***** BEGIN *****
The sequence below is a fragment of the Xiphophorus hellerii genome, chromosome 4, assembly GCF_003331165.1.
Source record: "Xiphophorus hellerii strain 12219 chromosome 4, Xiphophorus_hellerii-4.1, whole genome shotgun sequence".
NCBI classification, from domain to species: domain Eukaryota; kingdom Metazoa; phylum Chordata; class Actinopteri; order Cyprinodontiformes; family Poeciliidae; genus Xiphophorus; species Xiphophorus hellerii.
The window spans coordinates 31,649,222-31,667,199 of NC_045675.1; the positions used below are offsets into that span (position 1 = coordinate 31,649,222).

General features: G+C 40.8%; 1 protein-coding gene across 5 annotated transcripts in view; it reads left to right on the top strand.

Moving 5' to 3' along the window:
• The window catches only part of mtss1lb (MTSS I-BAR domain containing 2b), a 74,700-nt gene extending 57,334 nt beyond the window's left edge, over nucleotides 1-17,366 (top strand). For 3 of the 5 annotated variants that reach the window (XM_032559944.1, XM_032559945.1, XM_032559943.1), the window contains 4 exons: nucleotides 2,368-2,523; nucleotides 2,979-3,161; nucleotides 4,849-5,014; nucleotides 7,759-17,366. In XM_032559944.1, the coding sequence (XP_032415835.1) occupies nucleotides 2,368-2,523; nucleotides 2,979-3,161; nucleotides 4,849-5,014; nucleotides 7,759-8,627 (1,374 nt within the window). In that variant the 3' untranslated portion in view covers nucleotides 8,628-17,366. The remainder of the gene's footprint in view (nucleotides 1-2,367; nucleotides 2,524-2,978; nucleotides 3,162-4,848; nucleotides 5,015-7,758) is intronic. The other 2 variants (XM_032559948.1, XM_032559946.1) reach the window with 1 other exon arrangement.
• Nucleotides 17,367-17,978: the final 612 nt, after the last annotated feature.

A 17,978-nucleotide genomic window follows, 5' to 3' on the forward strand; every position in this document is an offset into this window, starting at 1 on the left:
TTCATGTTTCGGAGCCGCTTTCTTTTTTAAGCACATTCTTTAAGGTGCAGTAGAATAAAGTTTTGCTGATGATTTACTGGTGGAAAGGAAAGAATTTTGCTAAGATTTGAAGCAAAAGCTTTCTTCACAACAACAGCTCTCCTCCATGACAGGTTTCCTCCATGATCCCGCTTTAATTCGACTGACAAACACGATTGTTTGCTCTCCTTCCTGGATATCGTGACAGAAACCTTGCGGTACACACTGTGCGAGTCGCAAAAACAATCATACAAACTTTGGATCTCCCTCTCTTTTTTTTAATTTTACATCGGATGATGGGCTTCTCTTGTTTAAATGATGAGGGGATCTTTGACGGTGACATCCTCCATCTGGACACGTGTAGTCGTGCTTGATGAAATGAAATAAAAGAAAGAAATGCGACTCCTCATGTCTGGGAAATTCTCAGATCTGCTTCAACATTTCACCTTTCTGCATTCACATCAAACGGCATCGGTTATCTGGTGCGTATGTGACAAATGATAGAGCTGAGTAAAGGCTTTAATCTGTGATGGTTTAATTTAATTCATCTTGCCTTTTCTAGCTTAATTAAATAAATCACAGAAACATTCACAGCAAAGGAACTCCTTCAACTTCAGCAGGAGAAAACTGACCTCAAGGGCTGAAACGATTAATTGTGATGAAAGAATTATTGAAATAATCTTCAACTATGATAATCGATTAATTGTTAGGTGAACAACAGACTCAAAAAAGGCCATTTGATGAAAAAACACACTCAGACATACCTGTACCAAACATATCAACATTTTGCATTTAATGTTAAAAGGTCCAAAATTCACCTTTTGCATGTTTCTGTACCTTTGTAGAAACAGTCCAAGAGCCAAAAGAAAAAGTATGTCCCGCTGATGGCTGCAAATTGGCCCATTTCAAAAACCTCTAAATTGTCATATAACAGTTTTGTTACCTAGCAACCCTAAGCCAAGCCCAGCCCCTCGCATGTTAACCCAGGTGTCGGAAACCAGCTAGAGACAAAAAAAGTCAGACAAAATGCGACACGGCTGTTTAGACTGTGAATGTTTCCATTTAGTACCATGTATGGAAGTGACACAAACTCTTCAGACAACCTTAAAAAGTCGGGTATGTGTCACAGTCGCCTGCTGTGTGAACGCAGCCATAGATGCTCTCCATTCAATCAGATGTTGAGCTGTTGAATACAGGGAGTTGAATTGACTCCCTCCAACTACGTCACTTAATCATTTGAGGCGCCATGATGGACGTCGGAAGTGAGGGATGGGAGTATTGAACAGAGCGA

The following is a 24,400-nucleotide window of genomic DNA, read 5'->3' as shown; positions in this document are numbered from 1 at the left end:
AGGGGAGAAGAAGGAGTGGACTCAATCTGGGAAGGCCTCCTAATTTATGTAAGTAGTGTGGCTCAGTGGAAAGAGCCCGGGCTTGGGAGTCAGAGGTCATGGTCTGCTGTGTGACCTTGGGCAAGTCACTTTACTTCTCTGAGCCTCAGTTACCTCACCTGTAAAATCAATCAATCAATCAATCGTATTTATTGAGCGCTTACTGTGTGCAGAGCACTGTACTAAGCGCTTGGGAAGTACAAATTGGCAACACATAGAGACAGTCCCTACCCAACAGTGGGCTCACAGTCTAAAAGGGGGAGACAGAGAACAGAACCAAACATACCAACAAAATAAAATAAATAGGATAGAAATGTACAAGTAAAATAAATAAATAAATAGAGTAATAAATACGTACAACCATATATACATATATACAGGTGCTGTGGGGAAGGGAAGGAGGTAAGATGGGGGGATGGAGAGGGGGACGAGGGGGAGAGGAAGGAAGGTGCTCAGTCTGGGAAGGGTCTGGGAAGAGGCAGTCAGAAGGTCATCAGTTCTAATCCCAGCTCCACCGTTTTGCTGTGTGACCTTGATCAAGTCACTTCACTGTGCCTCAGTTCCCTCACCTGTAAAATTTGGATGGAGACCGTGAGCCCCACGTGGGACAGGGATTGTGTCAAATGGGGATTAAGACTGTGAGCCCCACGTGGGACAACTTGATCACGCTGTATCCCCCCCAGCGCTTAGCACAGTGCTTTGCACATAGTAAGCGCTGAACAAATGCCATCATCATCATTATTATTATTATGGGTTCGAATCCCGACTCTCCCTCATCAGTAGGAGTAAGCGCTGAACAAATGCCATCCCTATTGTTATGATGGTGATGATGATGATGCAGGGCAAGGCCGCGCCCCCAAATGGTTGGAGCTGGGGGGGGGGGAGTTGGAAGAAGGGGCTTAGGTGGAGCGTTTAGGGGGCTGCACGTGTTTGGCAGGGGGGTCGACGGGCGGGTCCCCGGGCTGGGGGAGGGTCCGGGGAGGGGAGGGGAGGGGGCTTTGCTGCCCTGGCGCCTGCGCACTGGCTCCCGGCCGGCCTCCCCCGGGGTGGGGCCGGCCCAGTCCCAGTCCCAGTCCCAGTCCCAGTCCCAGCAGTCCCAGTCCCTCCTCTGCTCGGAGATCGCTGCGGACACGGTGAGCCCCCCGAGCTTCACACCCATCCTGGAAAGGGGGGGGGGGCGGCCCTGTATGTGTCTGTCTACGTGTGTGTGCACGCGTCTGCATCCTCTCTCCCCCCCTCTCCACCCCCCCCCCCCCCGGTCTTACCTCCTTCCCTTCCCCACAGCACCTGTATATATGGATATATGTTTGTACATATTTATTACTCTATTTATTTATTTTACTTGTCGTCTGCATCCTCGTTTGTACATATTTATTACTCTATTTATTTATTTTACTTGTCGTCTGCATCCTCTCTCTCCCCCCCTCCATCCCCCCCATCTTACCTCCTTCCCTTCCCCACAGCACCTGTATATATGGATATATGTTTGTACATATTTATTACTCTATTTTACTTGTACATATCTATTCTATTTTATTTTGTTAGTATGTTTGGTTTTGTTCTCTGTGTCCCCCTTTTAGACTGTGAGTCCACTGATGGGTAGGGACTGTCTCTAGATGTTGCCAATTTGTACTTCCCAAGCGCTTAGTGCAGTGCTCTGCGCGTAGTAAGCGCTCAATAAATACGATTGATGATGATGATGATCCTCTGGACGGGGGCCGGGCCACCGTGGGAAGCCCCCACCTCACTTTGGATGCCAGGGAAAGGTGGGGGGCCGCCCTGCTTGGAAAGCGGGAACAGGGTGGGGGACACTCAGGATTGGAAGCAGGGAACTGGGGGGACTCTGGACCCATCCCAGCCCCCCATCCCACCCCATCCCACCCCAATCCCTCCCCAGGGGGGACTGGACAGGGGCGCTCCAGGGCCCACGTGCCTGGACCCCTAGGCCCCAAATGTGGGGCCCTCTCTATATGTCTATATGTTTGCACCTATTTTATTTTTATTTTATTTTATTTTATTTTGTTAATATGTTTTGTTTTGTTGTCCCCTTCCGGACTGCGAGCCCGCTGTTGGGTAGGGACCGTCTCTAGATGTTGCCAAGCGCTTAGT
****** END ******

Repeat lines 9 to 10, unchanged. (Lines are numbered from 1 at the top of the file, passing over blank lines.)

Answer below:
A 17,978-nucleotide genomic window follows, 5' to 3' on the forward strand; every position in this document is an offset into this window, starting at 1 on the left:
TTCATGTTTCGGAGCCGCTTTCTTTTTTAAGCACATTCTTTAAGGTGCAGTAGAATAAAGTTTTGCTGATGATTTACTGGTGGAAAGGAAAGAATTTTGCTAAGATTTGAAGCAAAAGCTTTCTTCACAACAACAGCTCTCCTCCATGACAGGTTTCCTCCATGATCCCGCTTTAATTCGACTGACAAACACGATTGTTTGCTCTCCTTCCTGGATATCGTGACAGAAACCTTGCGGTACACACTGTGCGAGTCGCAAAAACAATCATACAAACTTTGGATCTCCCTCTCTTTTTTTTAATTTTACATCGGATGATGGGCTTCTCTTGTTTAAATGATGAGGGGATCTTTGACGGTGACATCCTCCATCTGGACACGTGTAGTCGTGCTTGATGAAATGAAATAAAAGAAAGAAATGCGACTCCTCATGTCTGGGAAATTCTCAGATCTGCTTCAACATTTCACCTTTCTGCATTCACATCAAACGGCATCGGTTATCTGGTGCGTATGTGACAAATGATAGAGCTGAGTAAAGGCTTTAATCTGTGATGGTTTAATTTAATTCATCTTGCCTTTTCTAGCTTAATTAAATAAATCACAGAAACATTCACAGCAAAGGAACTCCTTCAACTTCAGCAGGAGAAAACTGACCTCAAGGGCTGAAACGATTAATTGTGATGAAAGAATTATTGAAATAATCTTCAACTATGATAATCGATTAATTGTTAGGTGAACAACAGACTCAAAAAAGGCCATTTGATGAAAAAACACACTCAGACATACCTGTACCAAACATATCAACATTTTGCATTTAATGTTAAAAGGTCCAAAATTCACCTTTTGCATGTTTCTGTACCTTTGTAGAAACAGTCCAAGAGCCAAAAGAAAAAGTATGTCCCGCTGATGGCTGCAAATTGGCCCATTTCAAAAACCTCTAAATTGTCATATAACAGTTTTGTTACCTAGCAACCCTAAGCCAAGCCCAGCCCCTCGCATGTTAACCCAGGTGTCGGAAACCAGCTAGAGACAAAAAAAGTCAGACAAAATGCGACACGGCTGTTTAGACTGTGAATGTTTCCATTTAGTACCATGTATGGAAGTGACACAAACTCTTCAGACAACCTTAAAAAGTCGGGTATGTGTCACAGTCGCCTGCTGTGTGAACGCAGCCATAGATGCTCTCCATTCAATCAGATGTTGAGCTGTTGAATACAGGGAGTTGAATTGACTCCCTCCAACTACGTCACTTAATCATTTGAGGCGCCATGATGGACGTCGGAAGTGAGGGATGGGAGTATTGAACAGAGCGA